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In recent decades historians, postcolonial theorists and feminist scholars have demonstrated how, in a variety of geographical settings, gendered stereotypes supported the conquest and domination of overseas territories by European colonial regimes.
It was more than 30 years ago when Albert Hourani pointed to the common Ottoman lineages of the Arab political elite active in the inter-war Middle East. ‘They had been at school together in Istanbul’, he noted.
Russia’s tsars ruled over more Muslims than any other empire in the world.
Crossing the Bay of Bengal, came out at a time when I had just begun to explore another history of the Bay through my research into the experiences of Bengali refugees who were rehabilitated in the Andaman Islands in the years between 1949 and 1971.(1) Hounded by the violence and brutality of the post -partition riots that ravaged the deltaic
This review was developed from a discussion on the occasion of the launch of the book, hosted by the 'Rethinking Modern Europe’ seminar in which both author and reviewer participated, together with Professor Benjamin Fortna (University of Arizona).
This is a curate’s egg book, good in parts but distinctly not in others.
Once upon a time, as every schoolboy knew, the history of the British Empire was the history of great men.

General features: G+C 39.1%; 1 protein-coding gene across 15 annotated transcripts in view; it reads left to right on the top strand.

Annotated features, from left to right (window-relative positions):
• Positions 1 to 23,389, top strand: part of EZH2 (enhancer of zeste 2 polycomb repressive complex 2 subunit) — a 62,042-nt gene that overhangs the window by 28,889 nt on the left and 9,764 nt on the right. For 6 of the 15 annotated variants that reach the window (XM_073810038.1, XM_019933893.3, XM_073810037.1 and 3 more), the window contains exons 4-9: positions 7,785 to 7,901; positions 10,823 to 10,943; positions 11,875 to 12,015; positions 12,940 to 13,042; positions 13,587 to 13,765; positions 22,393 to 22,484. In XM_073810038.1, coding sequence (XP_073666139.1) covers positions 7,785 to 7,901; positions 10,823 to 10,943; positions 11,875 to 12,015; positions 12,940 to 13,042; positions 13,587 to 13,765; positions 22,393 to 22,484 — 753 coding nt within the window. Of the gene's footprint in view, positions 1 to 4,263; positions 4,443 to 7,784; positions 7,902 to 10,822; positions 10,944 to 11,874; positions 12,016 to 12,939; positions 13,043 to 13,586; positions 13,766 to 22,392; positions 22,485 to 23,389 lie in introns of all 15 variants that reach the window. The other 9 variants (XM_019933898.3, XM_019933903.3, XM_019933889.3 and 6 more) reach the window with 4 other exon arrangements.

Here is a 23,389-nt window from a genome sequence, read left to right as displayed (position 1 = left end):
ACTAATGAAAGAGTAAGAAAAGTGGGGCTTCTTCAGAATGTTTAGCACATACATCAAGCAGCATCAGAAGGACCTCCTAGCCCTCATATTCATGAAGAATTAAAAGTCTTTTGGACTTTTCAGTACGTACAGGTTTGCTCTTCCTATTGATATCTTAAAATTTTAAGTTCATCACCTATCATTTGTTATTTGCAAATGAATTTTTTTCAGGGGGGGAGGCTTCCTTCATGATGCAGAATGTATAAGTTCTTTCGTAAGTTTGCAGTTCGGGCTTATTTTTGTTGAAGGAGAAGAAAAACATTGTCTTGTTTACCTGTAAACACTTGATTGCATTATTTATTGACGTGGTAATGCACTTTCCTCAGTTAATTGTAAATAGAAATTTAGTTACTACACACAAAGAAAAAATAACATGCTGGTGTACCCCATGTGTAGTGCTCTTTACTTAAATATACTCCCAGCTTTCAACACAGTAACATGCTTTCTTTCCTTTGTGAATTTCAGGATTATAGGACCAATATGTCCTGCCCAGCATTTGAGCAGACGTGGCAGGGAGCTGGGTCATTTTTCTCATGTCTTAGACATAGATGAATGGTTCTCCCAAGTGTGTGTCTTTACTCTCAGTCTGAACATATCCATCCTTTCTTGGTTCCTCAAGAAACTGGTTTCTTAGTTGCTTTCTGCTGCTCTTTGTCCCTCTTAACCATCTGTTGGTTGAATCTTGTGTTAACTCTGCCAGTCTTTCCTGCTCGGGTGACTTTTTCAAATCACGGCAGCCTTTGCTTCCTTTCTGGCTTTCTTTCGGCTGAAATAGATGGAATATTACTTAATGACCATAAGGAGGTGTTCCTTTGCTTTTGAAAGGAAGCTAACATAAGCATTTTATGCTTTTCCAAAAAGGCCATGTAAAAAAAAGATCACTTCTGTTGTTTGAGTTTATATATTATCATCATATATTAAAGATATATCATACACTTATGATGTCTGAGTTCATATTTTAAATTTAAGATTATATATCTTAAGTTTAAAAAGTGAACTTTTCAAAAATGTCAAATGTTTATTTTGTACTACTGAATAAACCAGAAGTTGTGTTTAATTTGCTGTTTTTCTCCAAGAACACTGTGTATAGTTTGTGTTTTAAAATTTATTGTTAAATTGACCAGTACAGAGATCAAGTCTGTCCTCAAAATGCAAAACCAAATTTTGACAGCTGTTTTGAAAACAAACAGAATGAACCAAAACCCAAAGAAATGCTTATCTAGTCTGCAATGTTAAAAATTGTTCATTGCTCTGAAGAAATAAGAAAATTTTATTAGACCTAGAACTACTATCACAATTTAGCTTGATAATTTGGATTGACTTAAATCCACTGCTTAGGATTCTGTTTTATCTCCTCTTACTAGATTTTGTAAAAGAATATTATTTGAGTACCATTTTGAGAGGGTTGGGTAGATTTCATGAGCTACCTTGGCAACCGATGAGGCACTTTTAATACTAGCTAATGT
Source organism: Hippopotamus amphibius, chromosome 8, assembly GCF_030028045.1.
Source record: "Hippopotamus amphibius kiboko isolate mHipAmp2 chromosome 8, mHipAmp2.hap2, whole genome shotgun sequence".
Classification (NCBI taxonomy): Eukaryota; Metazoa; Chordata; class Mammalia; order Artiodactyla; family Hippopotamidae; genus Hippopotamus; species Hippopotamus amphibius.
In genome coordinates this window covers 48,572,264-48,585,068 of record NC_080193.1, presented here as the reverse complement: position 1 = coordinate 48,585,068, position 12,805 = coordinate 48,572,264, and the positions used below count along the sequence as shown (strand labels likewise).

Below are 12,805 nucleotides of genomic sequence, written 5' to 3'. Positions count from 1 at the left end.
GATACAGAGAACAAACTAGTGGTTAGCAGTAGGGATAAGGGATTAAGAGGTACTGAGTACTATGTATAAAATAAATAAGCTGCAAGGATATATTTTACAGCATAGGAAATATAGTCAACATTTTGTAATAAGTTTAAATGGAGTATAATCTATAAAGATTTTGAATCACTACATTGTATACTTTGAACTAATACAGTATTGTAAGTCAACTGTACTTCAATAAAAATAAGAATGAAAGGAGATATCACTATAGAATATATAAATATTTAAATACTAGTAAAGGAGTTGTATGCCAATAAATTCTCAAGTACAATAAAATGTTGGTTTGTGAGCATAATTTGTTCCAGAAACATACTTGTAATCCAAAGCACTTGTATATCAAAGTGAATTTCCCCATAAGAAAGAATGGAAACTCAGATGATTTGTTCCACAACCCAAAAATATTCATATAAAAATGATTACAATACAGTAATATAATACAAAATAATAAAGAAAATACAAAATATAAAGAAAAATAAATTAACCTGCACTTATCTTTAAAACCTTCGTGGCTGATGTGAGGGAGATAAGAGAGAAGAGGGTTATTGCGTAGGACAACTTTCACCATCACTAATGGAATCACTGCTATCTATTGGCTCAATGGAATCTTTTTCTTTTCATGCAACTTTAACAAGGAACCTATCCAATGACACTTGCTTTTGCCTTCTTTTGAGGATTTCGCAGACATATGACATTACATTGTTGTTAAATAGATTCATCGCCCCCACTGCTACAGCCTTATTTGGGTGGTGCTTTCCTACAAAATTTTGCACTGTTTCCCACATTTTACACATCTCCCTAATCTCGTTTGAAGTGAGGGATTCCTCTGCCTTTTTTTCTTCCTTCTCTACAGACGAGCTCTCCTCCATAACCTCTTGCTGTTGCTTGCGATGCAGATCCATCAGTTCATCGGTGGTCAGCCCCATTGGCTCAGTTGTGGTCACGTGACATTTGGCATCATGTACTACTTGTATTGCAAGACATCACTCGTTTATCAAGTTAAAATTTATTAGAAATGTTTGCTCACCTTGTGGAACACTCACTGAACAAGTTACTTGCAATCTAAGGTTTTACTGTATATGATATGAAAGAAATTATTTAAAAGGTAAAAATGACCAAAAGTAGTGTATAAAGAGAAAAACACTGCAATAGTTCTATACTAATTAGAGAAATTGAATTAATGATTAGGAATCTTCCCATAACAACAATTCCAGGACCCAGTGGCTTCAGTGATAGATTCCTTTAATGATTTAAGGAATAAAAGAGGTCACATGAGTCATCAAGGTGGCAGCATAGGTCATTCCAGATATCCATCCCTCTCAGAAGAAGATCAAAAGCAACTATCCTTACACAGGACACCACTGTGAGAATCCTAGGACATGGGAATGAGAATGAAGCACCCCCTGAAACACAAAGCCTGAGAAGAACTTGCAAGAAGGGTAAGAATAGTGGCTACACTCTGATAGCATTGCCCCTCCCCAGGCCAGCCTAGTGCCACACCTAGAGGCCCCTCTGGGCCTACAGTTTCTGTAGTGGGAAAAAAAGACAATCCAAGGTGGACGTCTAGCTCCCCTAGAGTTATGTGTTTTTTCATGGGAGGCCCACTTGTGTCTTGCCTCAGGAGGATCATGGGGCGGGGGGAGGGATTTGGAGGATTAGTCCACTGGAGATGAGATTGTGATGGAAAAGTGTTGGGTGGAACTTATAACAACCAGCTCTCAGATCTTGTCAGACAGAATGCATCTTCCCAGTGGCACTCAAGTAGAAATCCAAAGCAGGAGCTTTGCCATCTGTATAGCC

I first came into contact with Jo Laycock’s Imagining Armenia when I received the Manchester University Press catalogue and found it listed on the page after my book.
The intention of this book is to ‘retell’ the history of the Middle East through ‘the medium of individuals’ (p. 18). But not any individuals, only those in the ‘Middle East kingmaking business’ (p. 158). None of the thirteen men, ten British and three American, and two women, both British, who feature most prominently in this nicely produced volume ‘attained the summit of national power’ (p.
D. K. Fieldhouse’s goal in this major comparative study of British and French imperialism in the Middle East is to consider the effects of the imposition of the mandate system on the former Arab provinces of the Ottoman Empire.